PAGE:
11. Frankenstein can be read as a contrast between what is "seen" as normal and that which is not, and how underlying lives and experiences are similar for us all. There are many comparisons between the two polar characters in the novel, Walton and the Monster (Walton is about as real as the novel gets, while the Monster is, of course, pure fantasy). Walton, like the Monster is self educated and has a skewed picture of reality. They both long for companionship - but live close to other people (Walton's cabin on board his ship and the Monster's hideaway at the DeLacey's home). Walton's journey and quest are extreme, his environment, harsh and inhospitable. Like the monster, who is driven to solitude, and who thrives in the freezing conditions of the north, Walton, it seems, has been compelled to a similar fate. Ultimately, self interest dominates both their lives and the result for each is different. However, by linking the Monster's life to that of Walton, Mary Shelley is able to show the fundamental influences that dictates our behaviour.

Simon Murphy, St Albans

12. For me, Frankenstein is a commentary on the danger of Victorian ambition. In Frankenstein, the Monster exists as a product of Frankenstein's ambition and intelligence - two things to which the Victorian male was supposed to aspire. That the Monster was a product of such admirable traits in Frankenstein makes the reader question the true merits of ambition, intelligence and knowledge. Shelley explicitly states that ambition corrupts when Frankenstein says to Walton: "Learn from me, if not by my precepts, at least my by example, how dangerous is the acquirement of knowledge, and how much happier that man is who believes his native town to be the world, than he who aspires to become greater than his nature will allow". Shelley is warning against being too ambitious, which makes Frankenstein terrifying because all males in Victorian society aspire to be intelligent and ambitious and so cannot separate themselves from Shelley's character. Shelley deliberately makes Frankenstein recognisable and relatable so that he acts as a reflection of middle-class males, which allows them to identify with her character. The reader identifies qualities in himself that are in Frankenstein and if Frankenstein could create something as horrific as the Monster, the fear is that they too could bring such horrors upon themselves.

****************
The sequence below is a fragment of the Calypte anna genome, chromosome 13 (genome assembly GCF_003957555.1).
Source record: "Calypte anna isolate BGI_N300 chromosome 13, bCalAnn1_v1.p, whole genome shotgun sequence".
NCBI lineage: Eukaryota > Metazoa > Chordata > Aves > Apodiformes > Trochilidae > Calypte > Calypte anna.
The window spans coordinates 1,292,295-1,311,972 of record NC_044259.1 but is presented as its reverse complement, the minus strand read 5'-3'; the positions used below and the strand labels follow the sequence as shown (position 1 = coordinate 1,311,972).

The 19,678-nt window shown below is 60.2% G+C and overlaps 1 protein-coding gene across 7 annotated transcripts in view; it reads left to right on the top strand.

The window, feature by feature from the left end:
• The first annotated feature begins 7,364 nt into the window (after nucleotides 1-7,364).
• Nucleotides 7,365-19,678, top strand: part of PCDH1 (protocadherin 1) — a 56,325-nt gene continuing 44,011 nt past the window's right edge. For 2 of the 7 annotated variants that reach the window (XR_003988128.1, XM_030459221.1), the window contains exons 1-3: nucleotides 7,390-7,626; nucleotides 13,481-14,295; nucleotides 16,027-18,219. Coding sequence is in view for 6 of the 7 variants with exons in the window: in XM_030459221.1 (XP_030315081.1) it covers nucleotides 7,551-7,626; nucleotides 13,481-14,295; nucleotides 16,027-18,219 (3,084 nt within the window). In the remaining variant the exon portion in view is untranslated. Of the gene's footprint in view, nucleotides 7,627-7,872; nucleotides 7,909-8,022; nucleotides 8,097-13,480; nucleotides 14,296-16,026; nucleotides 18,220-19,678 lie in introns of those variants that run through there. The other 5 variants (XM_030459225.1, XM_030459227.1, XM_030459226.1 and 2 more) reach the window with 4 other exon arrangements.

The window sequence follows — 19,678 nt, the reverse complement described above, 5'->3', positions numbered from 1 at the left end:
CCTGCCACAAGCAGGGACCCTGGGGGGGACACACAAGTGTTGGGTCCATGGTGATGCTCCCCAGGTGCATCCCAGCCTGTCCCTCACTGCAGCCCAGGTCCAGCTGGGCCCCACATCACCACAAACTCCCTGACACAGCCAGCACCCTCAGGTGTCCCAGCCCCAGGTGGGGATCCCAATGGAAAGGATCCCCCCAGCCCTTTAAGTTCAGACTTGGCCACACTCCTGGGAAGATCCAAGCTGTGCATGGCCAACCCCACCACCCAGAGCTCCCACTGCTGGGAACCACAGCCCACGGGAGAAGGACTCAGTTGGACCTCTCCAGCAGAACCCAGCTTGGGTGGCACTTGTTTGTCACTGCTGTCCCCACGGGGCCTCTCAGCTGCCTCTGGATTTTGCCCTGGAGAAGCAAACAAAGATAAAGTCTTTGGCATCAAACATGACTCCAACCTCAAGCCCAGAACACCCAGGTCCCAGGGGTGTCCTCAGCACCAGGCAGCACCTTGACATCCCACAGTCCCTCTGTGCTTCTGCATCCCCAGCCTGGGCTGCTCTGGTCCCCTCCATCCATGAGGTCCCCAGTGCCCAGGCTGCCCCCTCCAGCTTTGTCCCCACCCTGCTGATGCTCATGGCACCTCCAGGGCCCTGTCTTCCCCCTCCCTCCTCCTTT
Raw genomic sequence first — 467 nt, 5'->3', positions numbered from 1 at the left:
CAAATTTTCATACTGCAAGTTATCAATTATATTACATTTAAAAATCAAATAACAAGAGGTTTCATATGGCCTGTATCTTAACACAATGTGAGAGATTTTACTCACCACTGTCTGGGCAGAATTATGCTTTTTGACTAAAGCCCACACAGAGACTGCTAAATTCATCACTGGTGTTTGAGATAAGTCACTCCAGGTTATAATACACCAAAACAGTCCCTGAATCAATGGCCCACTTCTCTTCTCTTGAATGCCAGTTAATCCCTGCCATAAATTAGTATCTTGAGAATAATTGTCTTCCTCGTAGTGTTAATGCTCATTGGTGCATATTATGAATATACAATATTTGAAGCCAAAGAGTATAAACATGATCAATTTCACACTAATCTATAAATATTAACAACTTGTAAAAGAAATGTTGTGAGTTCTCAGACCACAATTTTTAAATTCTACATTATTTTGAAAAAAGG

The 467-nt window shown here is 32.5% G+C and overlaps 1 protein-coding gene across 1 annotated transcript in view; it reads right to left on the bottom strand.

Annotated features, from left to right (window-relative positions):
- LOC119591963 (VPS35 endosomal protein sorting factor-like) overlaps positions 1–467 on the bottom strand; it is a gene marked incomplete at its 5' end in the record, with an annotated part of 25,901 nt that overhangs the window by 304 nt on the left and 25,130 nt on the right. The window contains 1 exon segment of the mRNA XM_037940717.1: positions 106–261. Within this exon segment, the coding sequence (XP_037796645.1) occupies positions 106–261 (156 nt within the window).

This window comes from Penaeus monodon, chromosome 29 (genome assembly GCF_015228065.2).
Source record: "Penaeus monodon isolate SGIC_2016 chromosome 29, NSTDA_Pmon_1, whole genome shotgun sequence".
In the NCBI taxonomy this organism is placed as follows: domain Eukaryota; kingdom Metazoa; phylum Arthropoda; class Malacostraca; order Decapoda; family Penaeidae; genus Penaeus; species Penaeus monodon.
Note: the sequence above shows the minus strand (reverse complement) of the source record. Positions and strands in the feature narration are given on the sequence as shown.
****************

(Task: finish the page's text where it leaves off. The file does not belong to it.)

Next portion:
Laura Grant, Glasgow

13. Influenced greatly by the Victorian paradigm of homosexuality, Lord Byron, Mary Shelley wrote Frankenstein to explore the inability to ignore or destroy one's sexuality. Victor Frankenstein creates a large, masculine being in order to complement his own effeminacy and to fulfill his repressed homosexual desires. The creature acts also as a symbol of Frankenstein's sexuality. The creature pursues Frankenstein and Frankenstein pursues the creature - they have eyes for none but each other, and women act only as intermediaries between the two. Frankenstein's passion clearly overshadows his affection for Elizabeth, and a similar situation arises between the creature and his woman counterpart. Frankenstein's relationships with Walton and Clerval also emphasise effeminacy and are undoubtedly sexual in nature. Throughout the novel, Frankenstein remains unable to escape from the creature's grasp - from his homosexuality - until at last he dies. The creature dies only after Frankenstein's death, finalising Shelley's idea that homosexuality is a natural, inextinguishable trait.